Panic and inadequacy

Parenthood, I am discovering, involves mostly panic and a gnawing sense of inadequacy. I’m sitting in the expressing room in Sunninghill hospital – more of an alcove off the nursery really, with a curtain for ostensible privacy. At 7pm a senior nurse chased me out of the ward for being there during the shift change, and her bedside manner could have used a bit of work. I felt like a piece of shit and immediately slunk out to go and cry in the toilets downstairs. (I apologized to a woman waiting outside when I emerged, who was probably knyping while I was bawling my eyes out.)


I’m too scared to venture back in there.


Now I’m sitting here weighing up two choices: either I do dare to show my face in there again and spend the required 3 hours with the baby (assuming I am even allowed to), which means staying here until 11pm, or I go home at the time I said I would. One choice means stressing out my parents-in-law, who are worried about me and the fact that I haven’t eaten dinner; the other means stabbing, wrenching guilt for being a bad mother.


All told, it has been a long, hard day. This morning just after 7 the nurses cornered me to tell me that I had to order from the SA Breastmilk Reserve. I filled in my details and paid R500 for two weeks of deliveries, feeling defeated. I frantically pumped out the 11am and 2pm feeds, then dashed to the office, where some people were pleased to see me and others pretended I hadn’t been gone for nearly two weeks to have a baby two months early. But it was refreshing to be surrounded by sounds that didn’t involve medical equipment, and to feel vaguely in control of one aspect of my life.


After two new business meetings, I left the office just before 4. When I got here, I organized a weekly parking voucher, then went to check on the baby. “Where have you been? You’ve been gone the whole day,” the nurse wanted to know. “She misses Mummy’s arms.” “You’re very good at guilt,” I said. We agreed that I’d come back to hold the baby after the 7pm shift change.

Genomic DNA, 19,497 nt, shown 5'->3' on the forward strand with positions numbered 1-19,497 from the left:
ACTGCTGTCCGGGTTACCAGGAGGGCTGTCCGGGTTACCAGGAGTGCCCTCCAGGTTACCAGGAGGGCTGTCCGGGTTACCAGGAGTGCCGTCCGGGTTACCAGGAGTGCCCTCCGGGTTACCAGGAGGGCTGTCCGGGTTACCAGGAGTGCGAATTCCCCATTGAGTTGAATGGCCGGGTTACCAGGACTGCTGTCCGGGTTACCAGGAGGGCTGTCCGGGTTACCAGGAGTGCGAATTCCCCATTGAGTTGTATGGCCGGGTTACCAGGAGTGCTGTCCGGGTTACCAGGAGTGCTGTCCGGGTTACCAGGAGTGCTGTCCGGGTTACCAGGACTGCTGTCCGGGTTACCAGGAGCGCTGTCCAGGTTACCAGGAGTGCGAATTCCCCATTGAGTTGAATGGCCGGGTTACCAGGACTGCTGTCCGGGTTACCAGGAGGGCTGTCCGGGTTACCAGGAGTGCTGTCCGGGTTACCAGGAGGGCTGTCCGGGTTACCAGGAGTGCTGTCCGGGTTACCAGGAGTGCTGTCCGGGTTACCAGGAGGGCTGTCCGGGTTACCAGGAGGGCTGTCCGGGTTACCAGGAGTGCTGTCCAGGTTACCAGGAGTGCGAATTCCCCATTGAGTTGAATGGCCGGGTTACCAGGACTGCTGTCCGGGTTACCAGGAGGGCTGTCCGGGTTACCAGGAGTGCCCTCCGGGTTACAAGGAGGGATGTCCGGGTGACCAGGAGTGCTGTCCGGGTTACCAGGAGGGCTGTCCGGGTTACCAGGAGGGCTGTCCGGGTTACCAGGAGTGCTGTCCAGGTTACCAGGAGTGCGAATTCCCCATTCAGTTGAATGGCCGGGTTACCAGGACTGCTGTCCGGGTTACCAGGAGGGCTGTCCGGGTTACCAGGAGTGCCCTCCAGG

(I need to hold the baby because it will help her grow, and I’ve been told I need to hold her for at least three hours a day or not bother.)


After that, I pumped solidly for 2 hours, managing to squeeze four feeds out of my long-suffering but somewhat recalcitrant mammary glands. Then I took the milk to the NICU fridge and encountered the old bag of a nurse.


A baby, a full size one, is hiccupping under UV lights in the nursery just beyond the expressing room (which is more of an alcove with a curtain for privacy); a sound like a squeaky toy. I’m sitting here thinking: I have weeks and weeks more of this and I’m lonely – and feeling stupid because I should be able to handle this on my own – and tired and wracked by guilt and this sucks. It really sucks.


2 thoughts on “Panic and inadequacy

  1. Sarah…. In my experience, guilt arrives at conception. My eldest biological child is 23 years old and I still deal with guilt!

    Personally I do get your need to be in the office, in charge of some areas of your life… and amongst adults.

    However you are quite busy for a woman who just had a baby and surgery. Rest dammit. (Besides the added stress of your daughter arriving early.)

    I always felt inadequate with the nurses being the boss of the game and remember hating their “know it all” attitude.

    Try cut yourself some slack. You are doing your very best… and that is enough. xxx

    Liked by 1 person

  2. What Wenchy said!

    You are the very best mommy for your daughter, she chose you! Smile and nod at the nurses and then do what you can.

    If I was in Jozi, I would come sit with you. You are not alone!

    Liked by 1 person

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